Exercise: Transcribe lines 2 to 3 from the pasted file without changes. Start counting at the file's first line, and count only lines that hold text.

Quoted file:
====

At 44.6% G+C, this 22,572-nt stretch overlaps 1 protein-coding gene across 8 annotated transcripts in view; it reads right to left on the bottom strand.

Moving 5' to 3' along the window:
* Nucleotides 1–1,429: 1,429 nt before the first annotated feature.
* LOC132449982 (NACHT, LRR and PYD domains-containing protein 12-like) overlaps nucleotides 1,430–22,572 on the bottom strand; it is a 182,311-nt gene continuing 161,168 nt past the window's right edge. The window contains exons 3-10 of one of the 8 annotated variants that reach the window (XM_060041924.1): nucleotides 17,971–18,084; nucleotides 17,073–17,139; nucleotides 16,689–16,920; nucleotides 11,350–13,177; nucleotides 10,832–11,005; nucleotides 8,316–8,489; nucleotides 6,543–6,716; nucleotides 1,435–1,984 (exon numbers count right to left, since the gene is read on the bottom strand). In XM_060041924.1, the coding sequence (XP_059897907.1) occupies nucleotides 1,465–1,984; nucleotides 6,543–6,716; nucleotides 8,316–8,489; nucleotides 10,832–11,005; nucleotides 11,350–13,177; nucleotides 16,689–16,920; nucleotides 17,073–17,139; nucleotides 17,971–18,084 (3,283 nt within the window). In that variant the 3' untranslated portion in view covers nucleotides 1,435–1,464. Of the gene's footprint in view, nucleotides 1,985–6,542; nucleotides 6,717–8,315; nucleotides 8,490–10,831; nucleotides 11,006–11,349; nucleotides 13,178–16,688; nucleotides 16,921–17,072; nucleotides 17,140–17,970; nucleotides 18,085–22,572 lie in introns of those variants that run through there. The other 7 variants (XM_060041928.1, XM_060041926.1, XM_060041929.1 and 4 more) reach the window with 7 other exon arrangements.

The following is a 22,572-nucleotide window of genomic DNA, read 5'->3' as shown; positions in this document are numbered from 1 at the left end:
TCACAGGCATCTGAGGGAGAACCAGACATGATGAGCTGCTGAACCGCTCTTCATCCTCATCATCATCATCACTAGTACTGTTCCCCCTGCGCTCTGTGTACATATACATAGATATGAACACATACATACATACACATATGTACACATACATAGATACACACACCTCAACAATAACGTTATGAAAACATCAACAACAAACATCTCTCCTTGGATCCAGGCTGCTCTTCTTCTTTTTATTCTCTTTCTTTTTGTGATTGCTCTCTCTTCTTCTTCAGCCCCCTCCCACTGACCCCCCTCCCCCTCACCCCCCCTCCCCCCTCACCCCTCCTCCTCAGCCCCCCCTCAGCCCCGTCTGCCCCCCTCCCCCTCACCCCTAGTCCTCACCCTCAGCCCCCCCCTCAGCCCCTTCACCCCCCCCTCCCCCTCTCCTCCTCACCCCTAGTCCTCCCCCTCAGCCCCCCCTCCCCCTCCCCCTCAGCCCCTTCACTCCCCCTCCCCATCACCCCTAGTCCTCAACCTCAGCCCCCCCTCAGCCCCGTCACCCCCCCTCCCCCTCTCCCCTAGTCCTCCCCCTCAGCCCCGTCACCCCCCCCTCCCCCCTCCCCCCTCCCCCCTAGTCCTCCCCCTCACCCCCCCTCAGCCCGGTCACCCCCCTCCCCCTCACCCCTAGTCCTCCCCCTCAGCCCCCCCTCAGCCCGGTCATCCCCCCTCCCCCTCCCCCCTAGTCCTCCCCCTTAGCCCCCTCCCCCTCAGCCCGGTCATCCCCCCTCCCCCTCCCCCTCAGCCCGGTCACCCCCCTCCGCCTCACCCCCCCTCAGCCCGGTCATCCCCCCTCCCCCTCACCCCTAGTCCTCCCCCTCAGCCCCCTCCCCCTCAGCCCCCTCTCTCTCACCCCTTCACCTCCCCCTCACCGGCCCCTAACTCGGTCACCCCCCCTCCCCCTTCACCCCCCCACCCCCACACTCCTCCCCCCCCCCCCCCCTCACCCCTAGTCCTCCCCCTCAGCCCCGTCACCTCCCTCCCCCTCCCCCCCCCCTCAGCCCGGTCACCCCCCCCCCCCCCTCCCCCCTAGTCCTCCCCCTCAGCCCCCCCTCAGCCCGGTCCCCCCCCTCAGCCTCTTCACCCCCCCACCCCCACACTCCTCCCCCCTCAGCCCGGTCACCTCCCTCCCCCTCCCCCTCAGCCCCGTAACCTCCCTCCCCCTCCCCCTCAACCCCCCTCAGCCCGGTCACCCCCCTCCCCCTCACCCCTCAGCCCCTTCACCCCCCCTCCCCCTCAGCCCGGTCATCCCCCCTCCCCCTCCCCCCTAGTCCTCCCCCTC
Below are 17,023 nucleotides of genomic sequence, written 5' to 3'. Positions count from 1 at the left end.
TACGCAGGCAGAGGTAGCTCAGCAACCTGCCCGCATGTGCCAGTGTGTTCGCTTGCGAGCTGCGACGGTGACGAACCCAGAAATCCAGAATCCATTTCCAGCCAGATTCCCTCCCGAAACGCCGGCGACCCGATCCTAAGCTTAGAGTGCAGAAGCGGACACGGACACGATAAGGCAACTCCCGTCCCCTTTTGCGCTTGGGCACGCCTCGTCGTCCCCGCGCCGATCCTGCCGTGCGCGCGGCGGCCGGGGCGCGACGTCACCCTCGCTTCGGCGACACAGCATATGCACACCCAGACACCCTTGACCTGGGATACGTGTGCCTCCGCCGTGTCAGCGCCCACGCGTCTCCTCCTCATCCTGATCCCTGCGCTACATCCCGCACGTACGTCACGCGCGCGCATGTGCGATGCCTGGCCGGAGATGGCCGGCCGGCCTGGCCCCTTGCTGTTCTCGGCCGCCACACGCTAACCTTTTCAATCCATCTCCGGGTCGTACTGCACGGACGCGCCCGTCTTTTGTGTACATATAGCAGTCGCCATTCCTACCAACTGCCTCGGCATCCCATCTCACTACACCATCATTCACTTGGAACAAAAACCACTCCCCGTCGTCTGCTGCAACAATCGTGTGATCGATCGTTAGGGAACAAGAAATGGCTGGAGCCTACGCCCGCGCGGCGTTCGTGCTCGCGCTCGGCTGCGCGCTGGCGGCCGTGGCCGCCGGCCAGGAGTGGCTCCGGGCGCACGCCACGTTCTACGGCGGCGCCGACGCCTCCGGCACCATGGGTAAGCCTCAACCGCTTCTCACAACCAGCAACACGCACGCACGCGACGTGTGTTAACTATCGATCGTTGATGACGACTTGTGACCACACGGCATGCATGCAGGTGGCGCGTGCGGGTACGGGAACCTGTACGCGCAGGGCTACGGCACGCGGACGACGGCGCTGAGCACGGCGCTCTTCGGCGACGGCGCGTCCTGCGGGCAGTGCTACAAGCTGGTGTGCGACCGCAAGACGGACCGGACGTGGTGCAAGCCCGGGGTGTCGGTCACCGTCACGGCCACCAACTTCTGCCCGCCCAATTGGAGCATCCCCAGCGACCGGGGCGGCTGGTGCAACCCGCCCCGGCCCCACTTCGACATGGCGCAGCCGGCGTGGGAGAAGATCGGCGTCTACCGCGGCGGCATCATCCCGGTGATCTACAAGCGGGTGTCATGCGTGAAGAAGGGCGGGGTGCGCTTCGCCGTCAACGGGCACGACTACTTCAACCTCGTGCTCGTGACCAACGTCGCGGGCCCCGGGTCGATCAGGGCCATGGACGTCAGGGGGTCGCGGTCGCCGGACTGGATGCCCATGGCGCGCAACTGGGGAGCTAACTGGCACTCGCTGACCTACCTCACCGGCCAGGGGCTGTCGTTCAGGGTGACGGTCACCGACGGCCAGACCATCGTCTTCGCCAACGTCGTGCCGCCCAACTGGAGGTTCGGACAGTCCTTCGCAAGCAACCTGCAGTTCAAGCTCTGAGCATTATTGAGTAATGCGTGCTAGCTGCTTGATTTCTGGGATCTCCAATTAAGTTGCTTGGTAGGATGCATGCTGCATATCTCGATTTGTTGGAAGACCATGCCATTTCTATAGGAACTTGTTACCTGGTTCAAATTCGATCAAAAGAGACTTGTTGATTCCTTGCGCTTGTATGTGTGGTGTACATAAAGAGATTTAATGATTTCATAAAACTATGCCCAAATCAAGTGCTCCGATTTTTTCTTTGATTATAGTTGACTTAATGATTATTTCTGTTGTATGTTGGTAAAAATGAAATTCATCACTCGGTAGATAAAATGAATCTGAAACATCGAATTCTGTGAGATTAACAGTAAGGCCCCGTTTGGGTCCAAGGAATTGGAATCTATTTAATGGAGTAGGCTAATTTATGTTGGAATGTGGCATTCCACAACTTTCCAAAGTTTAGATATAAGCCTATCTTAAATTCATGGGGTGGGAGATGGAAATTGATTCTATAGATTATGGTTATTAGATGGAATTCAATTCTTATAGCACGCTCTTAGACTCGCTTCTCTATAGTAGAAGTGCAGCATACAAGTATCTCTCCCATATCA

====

Moving 5' to 3' along the window:
* Nucleotides 1–1,429: 1,429 nt before the first annotated feature.